Continuing his journey Oedipus arrived in Thebes where he meets Jocasta who, due to the mysterious death of her husband, reigned with her brother Creon. Oedipus faced a city on the brink of destruction due to a very great threat: a sphinx, a being half man and half winged lion, sent by an era to which the people of Thebes had done offense, which decimated the population because no man or woman was able to answer his puzzles. When Oedipus arrived deciding that this would be a beautiful city to be able to spend the rest of his life, he decided to face the Sphinx. When Oedipus was in front of the winged creature, he listened to the enigma that recited: "Who is that animal that walks on all fours in the morning, in the afternoon with two and in the evening with three?" Edipofu's reply quickly: "The man." Thus Thebes was freed from the curse.

Great was the joy of the whole population and of Jocasta herself who, falling in love with the young man, proposed that he marry her and reign with her over Thebes. From their marriage they had four children: Eteoclo, Polynice, Antigone and Ismene. Shortly after, however, a terrible plague occurred in Tebesco so that the population was decimated without any mercy. Not knowing what to do, Oedipus decided to go to Delphi to consult the oracle, which gave such an obscure response that no one understood its meaning. In fact, he said that the pestilence would cease only when the responsibility for the death of Laius, the old king of Thebes, would be punished.

Oedipus, who did not understand the meaning of those words, then called Tiresias, the greatest of the soothsayers of the time who, however, was reluctant to reveal the meaning of the words of the oracle so much that in the end Oedipus was forced to threaten him in order to tell the truth. Thus it was that Oedipus learned that his homeland was not Corinth but Thebes and that he was not an old traveler whom he had killed before arriving in the city but Laius, his father and that he should not have joined Jocasta because she was his mother, therefore it was he, the unwittingly responsible for the misfortunes that afflicted Thebes.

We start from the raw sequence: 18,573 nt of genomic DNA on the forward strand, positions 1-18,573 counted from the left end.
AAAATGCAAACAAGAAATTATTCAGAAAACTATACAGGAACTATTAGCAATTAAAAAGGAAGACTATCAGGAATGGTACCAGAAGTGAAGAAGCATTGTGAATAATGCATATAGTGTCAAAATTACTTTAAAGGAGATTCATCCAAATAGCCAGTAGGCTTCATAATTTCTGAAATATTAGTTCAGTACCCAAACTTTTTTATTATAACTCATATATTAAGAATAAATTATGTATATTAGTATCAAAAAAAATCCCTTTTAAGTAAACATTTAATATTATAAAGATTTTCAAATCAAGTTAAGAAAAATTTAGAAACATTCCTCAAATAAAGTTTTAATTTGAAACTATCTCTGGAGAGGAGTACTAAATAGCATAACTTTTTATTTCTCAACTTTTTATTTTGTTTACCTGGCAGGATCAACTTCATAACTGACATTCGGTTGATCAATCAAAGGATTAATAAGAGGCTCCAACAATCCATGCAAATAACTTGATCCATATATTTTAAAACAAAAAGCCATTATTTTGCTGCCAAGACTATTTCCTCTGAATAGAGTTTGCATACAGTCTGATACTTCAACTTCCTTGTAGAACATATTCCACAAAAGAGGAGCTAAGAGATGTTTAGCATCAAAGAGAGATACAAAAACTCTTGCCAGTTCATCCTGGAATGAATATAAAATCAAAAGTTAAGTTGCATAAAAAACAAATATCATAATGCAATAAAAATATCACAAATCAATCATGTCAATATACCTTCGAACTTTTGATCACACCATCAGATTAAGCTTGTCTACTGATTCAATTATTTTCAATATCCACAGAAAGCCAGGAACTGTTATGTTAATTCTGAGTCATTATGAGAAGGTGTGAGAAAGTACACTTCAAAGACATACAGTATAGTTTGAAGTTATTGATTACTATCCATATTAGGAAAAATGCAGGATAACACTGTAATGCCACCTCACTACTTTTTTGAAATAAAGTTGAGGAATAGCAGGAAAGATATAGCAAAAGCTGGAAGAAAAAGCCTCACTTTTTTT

Jocasta, not believing those words, tried to convince Oedipus that the child, born many years ago, was now dead. But fate would have it that in those days a messenger from Corinth came to Thebes who, questioned by Oedipus, revealed that he was not the natural son of Polybus but that he had been adopted because he was found, still infested, among the Citerone mountains. At the same time the herald who had accompanied Laius was summoned to court and asked to provide clarifications on the death of the old king and he revealed to Oedipus that the traveler he had killed along the road to Thebes was actually Laius.

At those words Jocasta's mind wavered and she hanged herself out of pain and shame (according to other versions she was killed after her sons Eteocles and Polynice died in a duel).

Oedipus, unable to bear so much pain, blinded himself and chased away from Thebes, cursed his children and began a journey that would lead him to distant lands until he was forgotten by every person and thing of creation (according to other versions he was accompanied by his daughter Antigone).


Oedipus and the Sphinx, Moreau Gustave, 1864,